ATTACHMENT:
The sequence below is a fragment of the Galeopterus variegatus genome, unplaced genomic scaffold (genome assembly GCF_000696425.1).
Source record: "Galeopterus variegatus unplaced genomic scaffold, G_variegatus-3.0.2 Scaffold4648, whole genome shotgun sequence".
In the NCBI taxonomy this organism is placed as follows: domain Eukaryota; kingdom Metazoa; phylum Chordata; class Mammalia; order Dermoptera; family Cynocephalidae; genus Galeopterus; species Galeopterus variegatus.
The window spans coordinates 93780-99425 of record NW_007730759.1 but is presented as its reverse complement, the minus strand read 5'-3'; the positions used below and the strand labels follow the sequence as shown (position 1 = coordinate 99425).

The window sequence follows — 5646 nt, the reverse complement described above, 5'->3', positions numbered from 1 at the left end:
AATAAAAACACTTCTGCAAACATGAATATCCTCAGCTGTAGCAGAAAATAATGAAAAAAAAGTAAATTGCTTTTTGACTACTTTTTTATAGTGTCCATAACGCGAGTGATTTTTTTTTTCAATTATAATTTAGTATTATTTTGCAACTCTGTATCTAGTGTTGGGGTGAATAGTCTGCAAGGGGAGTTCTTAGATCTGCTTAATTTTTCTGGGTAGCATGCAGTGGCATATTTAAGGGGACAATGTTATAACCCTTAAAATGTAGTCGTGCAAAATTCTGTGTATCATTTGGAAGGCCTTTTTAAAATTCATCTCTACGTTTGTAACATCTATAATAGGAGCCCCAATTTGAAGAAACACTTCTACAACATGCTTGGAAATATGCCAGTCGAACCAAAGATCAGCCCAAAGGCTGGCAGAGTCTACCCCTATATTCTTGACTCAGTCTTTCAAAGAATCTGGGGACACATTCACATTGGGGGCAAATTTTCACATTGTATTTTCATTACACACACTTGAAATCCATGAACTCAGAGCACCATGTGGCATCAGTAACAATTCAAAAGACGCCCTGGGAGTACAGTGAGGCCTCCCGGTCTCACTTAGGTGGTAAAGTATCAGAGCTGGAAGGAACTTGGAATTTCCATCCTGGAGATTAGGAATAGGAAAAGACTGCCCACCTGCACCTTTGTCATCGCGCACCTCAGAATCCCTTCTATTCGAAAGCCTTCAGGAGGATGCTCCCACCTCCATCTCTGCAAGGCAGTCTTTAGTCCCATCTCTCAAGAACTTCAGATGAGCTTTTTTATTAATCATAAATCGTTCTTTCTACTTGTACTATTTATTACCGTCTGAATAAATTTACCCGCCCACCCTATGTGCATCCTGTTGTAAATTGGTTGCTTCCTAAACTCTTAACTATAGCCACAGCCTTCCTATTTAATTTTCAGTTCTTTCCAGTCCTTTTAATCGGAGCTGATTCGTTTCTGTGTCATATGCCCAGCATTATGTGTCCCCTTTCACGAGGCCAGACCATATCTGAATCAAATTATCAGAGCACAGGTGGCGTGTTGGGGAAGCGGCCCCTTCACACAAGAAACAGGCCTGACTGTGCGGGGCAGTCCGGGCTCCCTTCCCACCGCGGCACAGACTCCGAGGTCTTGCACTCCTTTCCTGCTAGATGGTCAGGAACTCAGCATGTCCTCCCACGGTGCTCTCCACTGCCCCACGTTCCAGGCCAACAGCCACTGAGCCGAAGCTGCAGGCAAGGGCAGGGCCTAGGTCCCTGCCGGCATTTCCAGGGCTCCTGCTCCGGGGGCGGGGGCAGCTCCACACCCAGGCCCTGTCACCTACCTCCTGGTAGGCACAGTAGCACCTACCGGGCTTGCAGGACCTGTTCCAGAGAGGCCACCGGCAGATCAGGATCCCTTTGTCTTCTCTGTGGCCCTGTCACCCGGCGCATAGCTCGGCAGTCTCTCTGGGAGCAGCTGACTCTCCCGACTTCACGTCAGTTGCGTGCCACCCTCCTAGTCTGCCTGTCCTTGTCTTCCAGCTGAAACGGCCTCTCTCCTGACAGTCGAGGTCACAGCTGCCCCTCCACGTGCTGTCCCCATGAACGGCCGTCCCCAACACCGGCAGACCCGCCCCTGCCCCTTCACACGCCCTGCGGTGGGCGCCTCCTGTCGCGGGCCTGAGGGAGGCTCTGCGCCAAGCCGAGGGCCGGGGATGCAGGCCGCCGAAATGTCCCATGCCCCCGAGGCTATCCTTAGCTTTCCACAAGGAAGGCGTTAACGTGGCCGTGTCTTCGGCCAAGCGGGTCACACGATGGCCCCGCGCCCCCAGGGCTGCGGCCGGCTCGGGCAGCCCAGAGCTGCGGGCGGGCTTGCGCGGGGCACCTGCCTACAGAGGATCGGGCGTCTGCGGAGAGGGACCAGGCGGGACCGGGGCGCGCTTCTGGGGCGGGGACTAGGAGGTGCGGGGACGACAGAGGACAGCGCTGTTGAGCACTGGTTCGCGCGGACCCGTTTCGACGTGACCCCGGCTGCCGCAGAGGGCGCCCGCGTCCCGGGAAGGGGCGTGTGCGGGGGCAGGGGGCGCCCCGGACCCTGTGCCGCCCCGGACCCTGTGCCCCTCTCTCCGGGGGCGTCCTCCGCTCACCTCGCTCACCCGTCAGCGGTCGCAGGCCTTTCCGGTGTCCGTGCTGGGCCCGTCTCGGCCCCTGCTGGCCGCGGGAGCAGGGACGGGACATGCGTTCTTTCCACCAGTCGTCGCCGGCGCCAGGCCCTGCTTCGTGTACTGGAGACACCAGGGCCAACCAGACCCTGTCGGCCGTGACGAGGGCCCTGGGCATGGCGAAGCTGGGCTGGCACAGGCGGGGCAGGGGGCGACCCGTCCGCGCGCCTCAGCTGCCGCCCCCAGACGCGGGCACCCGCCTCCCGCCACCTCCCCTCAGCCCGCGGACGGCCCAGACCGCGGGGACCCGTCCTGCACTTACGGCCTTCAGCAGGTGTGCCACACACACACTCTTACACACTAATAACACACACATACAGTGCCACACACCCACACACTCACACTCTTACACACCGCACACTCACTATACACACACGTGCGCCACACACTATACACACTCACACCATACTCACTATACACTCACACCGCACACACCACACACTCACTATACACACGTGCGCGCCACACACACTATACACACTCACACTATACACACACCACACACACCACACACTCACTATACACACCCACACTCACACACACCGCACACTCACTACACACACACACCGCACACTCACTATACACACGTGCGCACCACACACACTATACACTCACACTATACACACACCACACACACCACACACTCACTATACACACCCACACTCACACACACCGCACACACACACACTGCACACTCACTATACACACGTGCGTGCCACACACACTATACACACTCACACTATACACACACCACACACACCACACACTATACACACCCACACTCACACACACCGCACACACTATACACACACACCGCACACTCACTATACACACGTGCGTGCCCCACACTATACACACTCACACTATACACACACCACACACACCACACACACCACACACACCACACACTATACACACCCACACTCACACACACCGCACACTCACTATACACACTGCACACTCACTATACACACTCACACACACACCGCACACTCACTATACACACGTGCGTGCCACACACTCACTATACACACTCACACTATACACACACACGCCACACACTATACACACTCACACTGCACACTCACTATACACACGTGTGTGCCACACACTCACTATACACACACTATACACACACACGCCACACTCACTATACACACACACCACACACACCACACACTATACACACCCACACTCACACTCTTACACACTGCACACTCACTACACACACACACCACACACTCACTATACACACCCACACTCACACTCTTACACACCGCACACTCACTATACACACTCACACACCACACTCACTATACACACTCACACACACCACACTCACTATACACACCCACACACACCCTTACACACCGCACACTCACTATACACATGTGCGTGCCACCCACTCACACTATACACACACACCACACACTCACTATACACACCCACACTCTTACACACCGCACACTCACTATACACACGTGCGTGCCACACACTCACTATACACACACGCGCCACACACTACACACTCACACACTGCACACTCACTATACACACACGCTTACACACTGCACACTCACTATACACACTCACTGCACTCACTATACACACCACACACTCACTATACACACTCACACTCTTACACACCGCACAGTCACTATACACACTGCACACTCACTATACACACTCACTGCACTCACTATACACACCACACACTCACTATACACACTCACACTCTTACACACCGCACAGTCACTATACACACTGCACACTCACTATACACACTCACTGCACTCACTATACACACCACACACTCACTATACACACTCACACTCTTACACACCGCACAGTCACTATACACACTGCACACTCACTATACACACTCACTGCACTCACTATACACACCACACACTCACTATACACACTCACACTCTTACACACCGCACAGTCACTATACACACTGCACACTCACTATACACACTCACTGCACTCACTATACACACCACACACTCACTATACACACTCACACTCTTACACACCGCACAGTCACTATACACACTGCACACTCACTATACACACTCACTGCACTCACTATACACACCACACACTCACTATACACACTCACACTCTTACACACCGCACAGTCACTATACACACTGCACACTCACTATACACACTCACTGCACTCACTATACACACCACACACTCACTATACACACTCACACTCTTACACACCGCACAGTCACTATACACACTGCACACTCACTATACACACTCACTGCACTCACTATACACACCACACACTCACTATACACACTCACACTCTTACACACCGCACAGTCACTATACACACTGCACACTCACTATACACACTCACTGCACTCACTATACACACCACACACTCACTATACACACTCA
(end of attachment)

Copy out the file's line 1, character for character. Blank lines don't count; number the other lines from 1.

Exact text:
The sequence below is a fragment of the Galeopterus variegatus genome, unplaced genomic scaffold (genome assembly GCF_000696425.1).